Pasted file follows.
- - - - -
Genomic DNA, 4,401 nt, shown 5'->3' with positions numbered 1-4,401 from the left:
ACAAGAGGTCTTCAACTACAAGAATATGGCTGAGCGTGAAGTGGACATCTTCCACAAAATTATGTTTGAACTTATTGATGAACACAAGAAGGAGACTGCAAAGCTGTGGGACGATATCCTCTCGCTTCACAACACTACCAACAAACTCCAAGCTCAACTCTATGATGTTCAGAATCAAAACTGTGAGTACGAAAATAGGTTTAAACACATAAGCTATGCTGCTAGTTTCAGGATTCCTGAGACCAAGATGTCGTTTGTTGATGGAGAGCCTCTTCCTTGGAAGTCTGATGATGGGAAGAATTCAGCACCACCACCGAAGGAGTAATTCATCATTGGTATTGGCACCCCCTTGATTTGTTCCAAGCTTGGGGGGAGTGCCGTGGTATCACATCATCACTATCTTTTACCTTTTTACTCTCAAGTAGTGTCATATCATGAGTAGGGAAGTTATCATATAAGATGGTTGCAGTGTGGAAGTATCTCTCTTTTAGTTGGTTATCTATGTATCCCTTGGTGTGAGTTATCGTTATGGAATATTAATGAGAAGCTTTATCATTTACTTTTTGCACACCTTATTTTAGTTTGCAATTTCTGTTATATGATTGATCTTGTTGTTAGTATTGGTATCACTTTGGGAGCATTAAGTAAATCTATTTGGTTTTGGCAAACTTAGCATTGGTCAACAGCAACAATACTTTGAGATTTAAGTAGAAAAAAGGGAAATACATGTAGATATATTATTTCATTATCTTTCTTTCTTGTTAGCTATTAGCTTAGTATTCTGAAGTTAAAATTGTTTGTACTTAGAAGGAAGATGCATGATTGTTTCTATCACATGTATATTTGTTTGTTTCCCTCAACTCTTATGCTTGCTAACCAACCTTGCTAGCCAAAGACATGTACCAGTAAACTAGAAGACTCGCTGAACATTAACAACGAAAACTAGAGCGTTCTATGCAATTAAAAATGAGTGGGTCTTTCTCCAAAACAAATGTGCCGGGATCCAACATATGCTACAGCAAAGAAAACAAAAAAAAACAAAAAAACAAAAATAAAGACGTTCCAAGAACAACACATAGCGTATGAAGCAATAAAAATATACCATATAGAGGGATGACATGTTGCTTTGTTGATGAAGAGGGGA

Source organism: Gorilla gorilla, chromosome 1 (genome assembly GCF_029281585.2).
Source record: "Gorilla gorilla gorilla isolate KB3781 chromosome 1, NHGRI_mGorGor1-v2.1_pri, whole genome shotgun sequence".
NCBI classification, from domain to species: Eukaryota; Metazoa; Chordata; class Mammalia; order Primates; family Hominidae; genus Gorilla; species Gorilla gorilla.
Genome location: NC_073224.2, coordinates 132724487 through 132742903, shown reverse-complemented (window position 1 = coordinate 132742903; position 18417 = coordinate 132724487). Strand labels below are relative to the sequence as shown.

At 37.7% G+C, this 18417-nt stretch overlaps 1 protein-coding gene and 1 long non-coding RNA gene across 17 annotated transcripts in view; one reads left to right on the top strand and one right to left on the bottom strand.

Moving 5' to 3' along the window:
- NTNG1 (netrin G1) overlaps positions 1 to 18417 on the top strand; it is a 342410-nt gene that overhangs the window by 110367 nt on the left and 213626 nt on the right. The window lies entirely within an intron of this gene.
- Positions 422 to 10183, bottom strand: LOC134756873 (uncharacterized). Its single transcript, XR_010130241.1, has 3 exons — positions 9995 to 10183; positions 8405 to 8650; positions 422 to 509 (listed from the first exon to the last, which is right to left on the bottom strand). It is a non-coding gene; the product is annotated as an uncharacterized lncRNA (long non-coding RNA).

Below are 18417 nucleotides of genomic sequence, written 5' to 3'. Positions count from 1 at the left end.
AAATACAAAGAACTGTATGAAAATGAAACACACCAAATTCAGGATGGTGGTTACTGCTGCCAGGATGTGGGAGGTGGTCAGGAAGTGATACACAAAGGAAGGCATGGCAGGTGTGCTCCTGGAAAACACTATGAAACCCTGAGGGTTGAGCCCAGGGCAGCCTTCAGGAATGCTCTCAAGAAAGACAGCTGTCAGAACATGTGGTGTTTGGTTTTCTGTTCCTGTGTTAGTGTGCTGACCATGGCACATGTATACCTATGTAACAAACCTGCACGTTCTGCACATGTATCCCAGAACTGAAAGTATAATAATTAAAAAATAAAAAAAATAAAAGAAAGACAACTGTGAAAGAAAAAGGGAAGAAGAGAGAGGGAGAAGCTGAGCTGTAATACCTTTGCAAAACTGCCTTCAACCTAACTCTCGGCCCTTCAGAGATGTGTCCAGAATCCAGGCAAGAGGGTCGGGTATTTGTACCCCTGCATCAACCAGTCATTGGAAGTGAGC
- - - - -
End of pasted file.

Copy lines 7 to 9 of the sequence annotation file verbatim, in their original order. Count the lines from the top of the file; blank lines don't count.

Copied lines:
At 37.7% G+C, this 18417-nt stretch overlaps 1 protein-coding gene and 1 long non-coding RNA gene across 17 annotated transcripts in view; one reads left to right on the top strand and one right to left on the bottom strand.

Moving 5' to 3' along the window:
- NTNG1 (netrin G1) overlaps positions 1 to 18417 on the top strand; it is a 342410-nt gene that overhangs the window by 110367 nt on the left and 213626 nt on the right. The window lies entirely within an intron of this gene.